Bio: Sturdevant, Clarence L. (1949)

Contact: Dolores Mohr Kenyon


Surnames: Sturdevant, Youmans, Mac Arthur, Eisenhower, Stillwell  

----Source: Clark County Press (Neillsville, Clark Co., WI.) October 14, 2009 

Sturdevant, Clarence L. (1949) 

From the news of October 1899, of the Good Old Days: 

Clarence L. Sturdevant has been back in the Old Home Town this week, after concluding a distinguished career in the Corps of army engineers. This is his first visit in Neillsville in 18 years.  It was 45 years ago that as a senior in Neillsville High School he went to West Point and began a life work, which led him to the rank of major general and which, at one time, gave him command of 283,000 men. As a professional soldier he holds the highest rank ever attained by a son of Neillsville. 

At the upper end of his high school days young Clarence Sturdevant fastened his eye upon the army.  Knowing that he must pass a stiff examination to enter West Point, he centered his interest upon subjects required for that examination.  Thus he worked his way into the army school without finally graduating here.  He left it to George Zimmerman and to his other local friends to garner such laurels as commencement day offered in Neillsville. 

But commencement day at West Point found Clarence Sturdevant standing so high in his class that he had the choice of coveted assignment to the engineer corps, regarded by most West Pointers as the choice service of the army. 

As a member of the corps of engineers, he began after graduation the series of steps, which finally led to assignment as assistant to the chief of engineers, to the chief command in the construction of the Alcan Highway and to the command of the New Guinea base section of the service of supply of General MacArthur’s command. 

But before beginning his wanderings in the engineer service, Clarence Sturdevant was married in Neillsville to Beth Youmans, a Neillsville girl, and it was in the Youmans’ home in Neillsville that John, their second child was born. 

The first army assignment was to a battalion of engineers at Fort Leavenworth, Kansas; then to the engineer’s school in Washington; then in 1912 to the Philippines, where he helped fortify Corregidor; then back to Washington as captain, serving in the office of the chief of engineers, then to the general staff school at Fort Leavenworth, where he was a classmate of Generals Eisenhower and Stillwell; then to the army war college.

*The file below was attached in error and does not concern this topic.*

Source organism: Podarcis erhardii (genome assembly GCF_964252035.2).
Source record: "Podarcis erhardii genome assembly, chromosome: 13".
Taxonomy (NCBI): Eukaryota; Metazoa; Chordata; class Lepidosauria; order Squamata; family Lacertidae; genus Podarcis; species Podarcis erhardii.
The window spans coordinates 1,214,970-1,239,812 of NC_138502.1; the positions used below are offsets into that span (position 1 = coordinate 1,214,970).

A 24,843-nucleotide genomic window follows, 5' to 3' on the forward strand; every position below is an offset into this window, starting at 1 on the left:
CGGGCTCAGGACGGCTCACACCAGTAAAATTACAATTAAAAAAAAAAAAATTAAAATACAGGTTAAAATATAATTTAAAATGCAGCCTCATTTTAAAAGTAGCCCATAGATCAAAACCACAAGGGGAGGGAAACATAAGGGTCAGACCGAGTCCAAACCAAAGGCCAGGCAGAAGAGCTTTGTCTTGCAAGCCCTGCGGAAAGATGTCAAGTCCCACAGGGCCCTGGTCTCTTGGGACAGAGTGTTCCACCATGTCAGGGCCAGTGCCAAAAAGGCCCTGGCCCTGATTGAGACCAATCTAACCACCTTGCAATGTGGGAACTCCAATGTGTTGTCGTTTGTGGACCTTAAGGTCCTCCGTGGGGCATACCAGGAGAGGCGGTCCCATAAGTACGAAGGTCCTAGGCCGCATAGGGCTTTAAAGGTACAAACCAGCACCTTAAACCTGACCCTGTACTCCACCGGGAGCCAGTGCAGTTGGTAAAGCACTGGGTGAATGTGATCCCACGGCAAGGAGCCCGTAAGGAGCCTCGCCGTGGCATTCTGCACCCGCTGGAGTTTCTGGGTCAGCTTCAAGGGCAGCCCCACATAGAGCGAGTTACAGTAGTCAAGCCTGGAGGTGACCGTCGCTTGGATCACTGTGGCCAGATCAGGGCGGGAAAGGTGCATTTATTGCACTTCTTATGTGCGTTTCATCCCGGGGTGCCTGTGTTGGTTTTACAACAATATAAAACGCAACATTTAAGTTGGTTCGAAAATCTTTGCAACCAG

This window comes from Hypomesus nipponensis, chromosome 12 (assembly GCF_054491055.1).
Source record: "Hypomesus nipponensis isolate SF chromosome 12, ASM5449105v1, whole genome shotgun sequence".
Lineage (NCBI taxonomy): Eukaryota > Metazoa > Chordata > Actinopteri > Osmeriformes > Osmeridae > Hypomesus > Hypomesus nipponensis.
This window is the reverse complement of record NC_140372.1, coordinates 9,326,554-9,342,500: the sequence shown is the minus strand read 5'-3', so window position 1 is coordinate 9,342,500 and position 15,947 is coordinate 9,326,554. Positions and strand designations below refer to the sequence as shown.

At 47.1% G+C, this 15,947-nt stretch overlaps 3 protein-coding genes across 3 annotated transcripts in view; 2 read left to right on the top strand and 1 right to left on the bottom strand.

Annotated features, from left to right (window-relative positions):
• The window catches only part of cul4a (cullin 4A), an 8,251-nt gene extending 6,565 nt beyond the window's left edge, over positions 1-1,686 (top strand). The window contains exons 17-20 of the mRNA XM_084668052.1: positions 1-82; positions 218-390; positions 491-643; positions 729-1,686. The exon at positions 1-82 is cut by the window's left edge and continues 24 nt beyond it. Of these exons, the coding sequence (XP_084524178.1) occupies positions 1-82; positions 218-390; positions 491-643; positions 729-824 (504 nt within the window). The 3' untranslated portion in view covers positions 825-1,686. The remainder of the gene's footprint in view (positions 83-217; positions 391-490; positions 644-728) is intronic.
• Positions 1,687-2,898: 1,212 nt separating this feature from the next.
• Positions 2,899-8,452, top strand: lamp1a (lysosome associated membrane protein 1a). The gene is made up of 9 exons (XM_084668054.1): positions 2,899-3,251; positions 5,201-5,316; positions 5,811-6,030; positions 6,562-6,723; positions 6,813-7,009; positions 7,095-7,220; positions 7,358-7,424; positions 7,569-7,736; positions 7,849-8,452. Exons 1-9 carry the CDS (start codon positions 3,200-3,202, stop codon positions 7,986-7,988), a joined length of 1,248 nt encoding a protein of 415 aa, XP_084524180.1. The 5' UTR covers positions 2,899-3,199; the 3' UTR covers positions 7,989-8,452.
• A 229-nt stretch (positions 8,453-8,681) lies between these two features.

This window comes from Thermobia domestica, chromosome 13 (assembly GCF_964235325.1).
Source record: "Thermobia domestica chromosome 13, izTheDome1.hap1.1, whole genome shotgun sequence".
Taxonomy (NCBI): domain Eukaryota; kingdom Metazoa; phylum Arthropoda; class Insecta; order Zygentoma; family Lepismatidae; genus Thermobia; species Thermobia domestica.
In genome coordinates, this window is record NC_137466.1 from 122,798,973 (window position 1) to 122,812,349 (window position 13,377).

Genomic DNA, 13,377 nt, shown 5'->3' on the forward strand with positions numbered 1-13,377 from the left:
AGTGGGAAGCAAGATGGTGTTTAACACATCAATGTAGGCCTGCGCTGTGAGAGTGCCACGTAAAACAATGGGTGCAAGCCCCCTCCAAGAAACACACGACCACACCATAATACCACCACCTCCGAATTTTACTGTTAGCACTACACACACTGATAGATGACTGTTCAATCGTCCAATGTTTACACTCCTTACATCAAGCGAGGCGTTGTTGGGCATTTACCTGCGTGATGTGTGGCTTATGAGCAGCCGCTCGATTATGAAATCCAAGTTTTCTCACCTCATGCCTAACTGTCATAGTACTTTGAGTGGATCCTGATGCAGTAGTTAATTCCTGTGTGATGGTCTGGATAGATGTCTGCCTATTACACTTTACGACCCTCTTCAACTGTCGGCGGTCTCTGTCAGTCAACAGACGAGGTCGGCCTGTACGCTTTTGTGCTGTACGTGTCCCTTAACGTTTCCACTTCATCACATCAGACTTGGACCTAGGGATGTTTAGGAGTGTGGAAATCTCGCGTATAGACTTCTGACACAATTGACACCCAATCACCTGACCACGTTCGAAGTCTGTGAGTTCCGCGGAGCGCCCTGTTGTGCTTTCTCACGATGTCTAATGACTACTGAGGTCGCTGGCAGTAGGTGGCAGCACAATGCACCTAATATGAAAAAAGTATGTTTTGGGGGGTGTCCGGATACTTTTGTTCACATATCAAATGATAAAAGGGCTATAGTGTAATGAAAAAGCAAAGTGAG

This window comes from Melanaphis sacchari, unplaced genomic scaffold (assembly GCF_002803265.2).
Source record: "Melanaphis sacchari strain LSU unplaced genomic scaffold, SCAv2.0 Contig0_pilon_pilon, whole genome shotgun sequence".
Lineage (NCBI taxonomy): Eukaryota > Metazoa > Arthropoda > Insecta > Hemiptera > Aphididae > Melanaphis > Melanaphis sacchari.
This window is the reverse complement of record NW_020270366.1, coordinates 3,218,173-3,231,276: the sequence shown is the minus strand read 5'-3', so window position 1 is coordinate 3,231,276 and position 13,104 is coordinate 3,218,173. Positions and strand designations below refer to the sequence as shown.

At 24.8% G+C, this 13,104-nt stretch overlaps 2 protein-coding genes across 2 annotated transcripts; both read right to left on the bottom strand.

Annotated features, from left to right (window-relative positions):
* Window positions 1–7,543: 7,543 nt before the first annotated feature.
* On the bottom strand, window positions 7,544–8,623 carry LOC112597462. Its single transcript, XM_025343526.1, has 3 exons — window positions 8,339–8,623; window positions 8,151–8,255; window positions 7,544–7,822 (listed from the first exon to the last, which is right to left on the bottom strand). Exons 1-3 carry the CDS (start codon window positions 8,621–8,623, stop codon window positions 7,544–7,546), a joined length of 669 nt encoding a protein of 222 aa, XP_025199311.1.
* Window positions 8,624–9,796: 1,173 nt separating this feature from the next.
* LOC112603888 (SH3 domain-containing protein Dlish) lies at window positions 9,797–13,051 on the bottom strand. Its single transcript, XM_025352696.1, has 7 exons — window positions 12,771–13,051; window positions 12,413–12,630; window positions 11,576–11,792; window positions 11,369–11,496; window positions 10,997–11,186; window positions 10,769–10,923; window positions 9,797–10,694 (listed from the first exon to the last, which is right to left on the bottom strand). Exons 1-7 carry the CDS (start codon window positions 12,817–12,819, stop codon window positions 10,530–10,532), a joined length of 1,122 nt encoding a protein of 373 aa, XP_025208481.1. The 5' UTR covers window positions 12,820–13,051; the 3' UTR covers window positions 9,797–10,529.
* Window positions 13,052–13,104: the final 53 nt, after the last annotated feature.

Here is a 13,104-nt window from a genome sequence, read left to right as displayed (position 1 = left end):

He then followed various assignments to districts in the country, where he was in charge of river and harbor improvements. 

During the First World War he was with the Eighth Division at Camp Fremont, Calif., but was pulled out of that organization upon its departure for European Service.  He was then assigned to training a regiment of engineers and that regiment was not yet ready for service when the war ended. 

Upon his return from his second service in the Philippines, General Sturdevant was made division engineer at Kansas City, Mo., with river and harbor improvements in his charge all along the Missouri up into Montana.  

He was made assistant chief of engineers in 1940, as this country was preparing for war.  He was in charge of the military division, his work being mainly the organization and training of troops for the war.  It was in that capacity that he had charge of the Alcan Highway.  He entered upon this project with the urgent briefing that it might become the only link between Alaska and the continental United States.  At that time the navy was hard pressed, and there was danger that, in the extremity, the navy might not be able to protect the service of supply to Alaska.  It was necessary, Gen. Sturdevant was told, to open a passage through the wilds in a single season. 

To accomplish this task, Gen. Sturdevant used 10 regiments of engineers.  They were divided into four contingents, one working south from Fairbanks, Alaska, one working north from White Horse in the Yukon; one working south from White Horse; the fourth working north from the end of the railroad about 150 miles north of Edmonton. 

The Alcan Highway was roughed out and made passage in the single season, according to orders.  It transpired that the extreme emergency did not arise.  The improvement of the route was turned over to contractors, and the route itself is now in the hands of the Canada and the Alaska road commission.  



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